In high school, I distinctly remember viewing the field of anesthesiology as one for the weaklings. Something that’s easy. Something which requires knowing a few drugs, some simple procedures, and having the luxury of doing nothing 95% of the time while surgeons diligently work to save someone’s life as the real doctors.
In undergrad, my views about anesthesia remained unchanged as I became more engrossed with the rigorous training of a budding surgeon. Those anesthesiologists seemed to always be in the background as I shadowed surgeons, yet I had no idea exactly what they were doing. Although I was curious, my focus was definitely more on learning surgical technique.
After finishing nearly all of my core clinical rotations as a medical student, I became somewhat discouraged and cynical (as almost all med students do) by the current state of healthcare and medical education. Residents are frustrated, stressed, and exhausted. Attendings are unsatisfied. In particular, I found that surgery residents seemed so unhappy and often times treated more junior residents with ridicule. I’m a product of those around me, and I was already feeling uneasy about the prospect of being a disgruntled resident for years. 🙁
Then I did two weeks of general anesthesiology at the end of my third year of medical school… and something sparked within me. Teaching. Learning. Happy people. The responsibility of being the watchful eye over a patient and applying critical thinking with advanced pathophysiology and pharmacology to offset even the most gruesome disturbances of homeostasis. I made my late decision to switch to anesthesiology convinced that I would indeed find my niche in this diverse field.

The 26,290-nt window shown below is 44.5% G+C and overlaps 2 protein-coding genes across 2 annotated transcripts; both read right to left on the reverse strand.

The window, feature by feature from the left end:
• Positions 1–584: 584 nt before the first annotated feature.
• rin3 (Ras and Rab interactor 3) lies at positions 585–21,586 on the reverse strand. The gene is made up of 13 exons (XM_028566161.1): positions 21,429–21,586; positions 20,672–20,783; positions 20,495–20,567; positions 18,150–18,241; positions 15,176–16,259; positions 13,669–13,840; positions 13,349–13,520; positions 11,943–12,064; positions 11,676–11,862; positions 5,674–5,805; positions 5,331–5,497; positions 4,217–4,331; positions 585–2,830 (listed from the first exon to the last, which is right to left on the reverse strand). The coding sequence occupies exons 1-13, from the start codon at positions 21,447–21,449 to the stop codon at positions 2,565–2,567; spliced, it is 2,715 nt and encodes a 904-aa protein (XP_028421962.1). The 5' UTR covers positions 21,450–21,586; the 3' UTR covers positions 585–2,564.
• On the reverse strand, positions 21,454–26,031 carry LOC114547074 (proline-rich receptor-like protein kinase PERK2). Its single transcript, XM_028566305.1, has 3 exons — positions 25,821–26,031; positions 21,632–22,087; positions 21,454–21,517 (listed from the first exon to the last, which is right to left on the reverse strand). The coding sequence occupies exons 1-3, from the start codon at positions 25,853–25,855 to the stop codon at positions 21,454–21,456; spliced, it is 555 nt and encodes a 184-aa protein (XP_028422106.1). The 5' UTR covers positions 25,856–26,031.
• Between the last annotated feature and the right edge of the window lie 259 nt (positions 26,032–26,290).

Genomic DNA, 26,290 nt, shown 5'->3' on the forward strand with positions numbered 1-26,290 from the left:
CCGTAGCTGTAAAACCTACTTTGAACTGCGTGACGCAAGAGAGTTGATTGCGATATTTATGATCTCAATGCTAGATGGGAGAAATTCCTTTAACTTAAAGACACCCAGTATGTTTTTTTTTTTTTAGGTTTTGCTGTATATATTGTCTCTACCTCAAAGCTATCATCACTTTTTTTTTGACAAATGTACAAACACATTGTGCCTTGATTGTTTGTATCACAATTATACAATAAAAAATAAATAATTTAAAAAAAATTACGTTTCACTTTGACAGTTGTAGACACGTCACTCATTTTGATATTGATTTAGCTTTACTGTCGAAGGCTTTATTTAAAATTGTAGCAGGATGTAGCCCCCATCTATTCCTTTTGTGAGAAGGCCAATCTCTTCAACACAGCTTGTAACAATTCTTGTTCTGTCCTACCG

As I began residency, I observed how certified registered nurse anesthetists (CRNAs) play into the grand scheme of perioperative care, how their training is similar and different than that of a physician, and above all else, how much they are lobbying for greater autonomy in the anesthesia environment. Almost concurrently, I worked alongside attending anesthesiologists who almost exclusively supervised CRNAs but did very little in the interim. How does one retain their skills and knowledge base just by supervising? How do I differentiate myself from the growing number of mid-level providers? I didn’t want to be the typical bread-and-butter anesthesiologist who oversees easy cases and has to compete with the “threat” of CRNAs who, arguably, can perform similar anesthetics.
I then made the decision to pursue fellowships in critical care and cardiothoracic anesthesiology. Stepping away from the stereotype of the “airway-book-chair” anesthesiologist, I sought the role of an incredibly well-trained perioperative physician involved in both the operating room and intensive care unit to care for patients and educate medical students, residents, and fellows.
In my mind, anesthesiology has been transformed from an easy/boring speciality into a bridge towards something much, much greater – a bridge to become a jack of all trades as a calm physician who has been trained to deal with the sickest patients in virtually any setting using all modalities of technology.
I’m excited for what the next decade holds and how my viewpoint will continue to change. 🙂